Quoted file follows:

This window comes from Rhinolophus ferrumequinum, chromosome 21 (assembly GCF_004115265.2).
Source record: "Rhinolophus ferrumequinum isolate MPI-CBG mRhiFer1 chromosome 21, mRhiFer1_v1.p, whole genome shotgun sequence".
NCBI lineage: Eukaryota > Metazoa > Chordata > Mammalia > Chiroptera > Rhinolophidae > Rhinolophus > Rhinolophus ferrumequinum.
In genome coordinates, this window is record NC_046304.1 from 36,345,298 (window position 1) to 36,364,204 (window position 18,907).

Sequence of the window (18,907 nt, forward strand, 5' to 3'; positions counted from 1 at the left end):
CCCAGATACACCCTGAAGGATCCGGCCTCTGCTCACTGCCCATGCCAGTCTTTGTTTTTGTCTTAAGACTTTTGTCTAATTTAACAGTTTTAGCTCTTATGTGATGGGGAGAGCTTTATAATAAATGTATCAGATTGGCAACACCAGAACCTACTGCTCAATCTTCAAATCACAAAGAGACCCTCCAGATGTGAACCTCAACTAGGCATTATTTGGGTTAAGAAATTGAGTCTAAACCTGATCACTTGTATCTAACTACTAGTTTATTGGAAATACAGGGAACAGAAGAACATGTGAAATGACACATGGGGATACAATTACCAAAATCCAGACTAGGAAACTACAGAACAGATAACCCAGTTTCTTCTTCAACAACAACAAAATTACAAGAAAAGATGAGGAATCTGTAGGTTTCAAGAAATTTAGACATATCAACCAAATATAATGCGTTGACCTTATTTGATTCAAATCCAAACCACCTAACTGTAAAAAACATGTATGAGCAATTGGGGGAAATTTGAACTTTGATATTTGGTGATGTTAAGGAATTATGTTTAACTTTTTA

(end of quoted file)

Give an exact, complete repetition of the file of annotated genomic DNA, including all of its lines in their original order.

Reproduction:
This window comes from Rhinolophus ferrumequinum, chromosome 21 (assembly GCF_004115265.2).
Source record: "Rhinolophus ferrumequinum isolate MPI-CBG mRhiFer1 chromosome 21, mRhiFer1_v1.p, whole genome shotgun sequence".
NCBI lineage: Eukaryota > Metazoa > Chordata > Mammalia > Chiroptera > Rhinolophidae > Rhinolophus > Rhinolophus ferrumequinum.
In genome coordinates, this window is record NC_046304.1 from 36,345,298 (window position 1) to 36,364,204 (window position 18,907).

Sequence of the window (18,907 nt, forward strand, 5' to 3'; positions counted from 1 at the left end):
CCCAGATACACCCTGAAGGATCCGGCCTCTGCTCACTGCCCATGCCAGTCTTTGTTTTTGTCTTAAGACTTTTGTCTAATTTAACAGTTTTAGCTCTTATGTGATGGGGAGAGCTTTATAATAAATGTATCAGATTGGCAACACCAGAACCTACTGCTCAATCTTCAAATCACAAAGAGACCCTCCAGATGTGAACCTCAACTAGGCATTATTTGGGTTAAGAAATTGAGTCTAAACCTGATCACTTGTATCTAACTACTAGTTTATTGGAAATACAGGGAACAGAAGAACATGTGAAATGACACATGGGGATACAATTACCAAAATCCAGACTAGGAAACTACAGAACAGATAACCCAGTTTCTTCTTCAACAACAACAAAATTACAAGAAAAGATGAGGAATCTGTAGGTTTCAAGAAATTTAGACATATCAACCAAATATAATGCGTTGACCTTATTTGATTCAAATCCAAACCACCTAACTGTAAAAAACATGTATGAGCAATTGGGGGAAATTTGAACTTTGATATTTGGTGATGTTAAGGAATTATGTTTAACTTTTTA